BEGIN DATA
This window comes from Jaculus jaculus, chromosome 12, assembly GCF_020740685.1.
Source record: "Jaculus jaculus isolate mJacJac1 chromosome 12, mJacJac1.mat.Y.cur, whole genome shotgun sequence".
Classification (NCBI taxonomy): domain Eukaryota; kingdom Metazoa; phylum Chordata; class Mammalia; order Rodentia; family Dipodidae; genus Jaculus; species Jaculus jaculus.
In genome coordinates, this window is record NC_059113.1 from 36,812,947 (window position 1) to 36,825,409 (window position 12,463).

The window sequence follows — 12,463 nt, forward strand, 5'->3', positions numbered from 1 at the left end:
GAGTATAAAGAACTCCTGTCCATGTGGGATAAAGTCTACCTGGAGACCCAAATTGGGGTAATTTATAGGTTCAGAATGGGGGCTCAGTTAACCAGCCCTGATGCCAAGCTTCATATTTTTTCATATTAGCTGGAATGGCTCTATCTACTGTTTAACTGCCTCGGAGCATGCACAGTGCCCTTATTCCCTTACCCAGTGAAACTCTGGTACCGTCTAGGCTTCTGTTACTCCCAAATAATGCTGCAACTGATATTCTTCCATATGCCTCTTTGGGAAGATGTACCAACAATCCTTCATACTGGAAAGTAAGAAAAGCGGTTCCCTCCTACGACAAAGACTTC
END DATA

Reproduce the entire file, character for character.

This window comes from Jaculus jaculus, chromosome 12, assembly GCF_020740685.1.
Source record: "Jaculus jaculus isolate mJacJac1 chromosome 12, mJacJac1.mat.Y.cur, whole genome shotgun sequence".
Classification (NCBI taxonomy): domain Eukaryota; kingdom Metazoa; phylum Chordata; class Mammalia; order Rodentia; family Dipodidae; genus Jaculus; species Jaculus jaculus.
In genome coordinates, this window is record NC_059113.1 from 36,812,947 (window position 1) to 36,825,409 (window position 12,463).

The window sequence follows — 12,463 nt, forward strand, 5'->3', positions numbered from 1 at the left end:
GAGTATAAAGAACTCCTGTCCATGTGGGATAAAGTCTACCTGGAGACCCAAATTGGGGTAATTTATAGGTTCAGAATGGGGGCTCAGTTAACCAGCCCTGATGCCAAGCTTCATATTTTTTCATATTAGCTGGAATGGCTCTATCTACTGTTTAACTGCCTCGGAGCATGCACAGTGCCCTTATTCCCTTACCCAGTGAAACTCTGGTACCGTCTAGGCTTCTGTTACTCCCAAATAATGCTGCAACTGATATTCTTCCATATGCCTCTTTGGGAAGATGTACCAACAATCCTTCATACTGGAAAGTAAGAAAAGCGGTTCCCTCCTACGACAAAGACTTC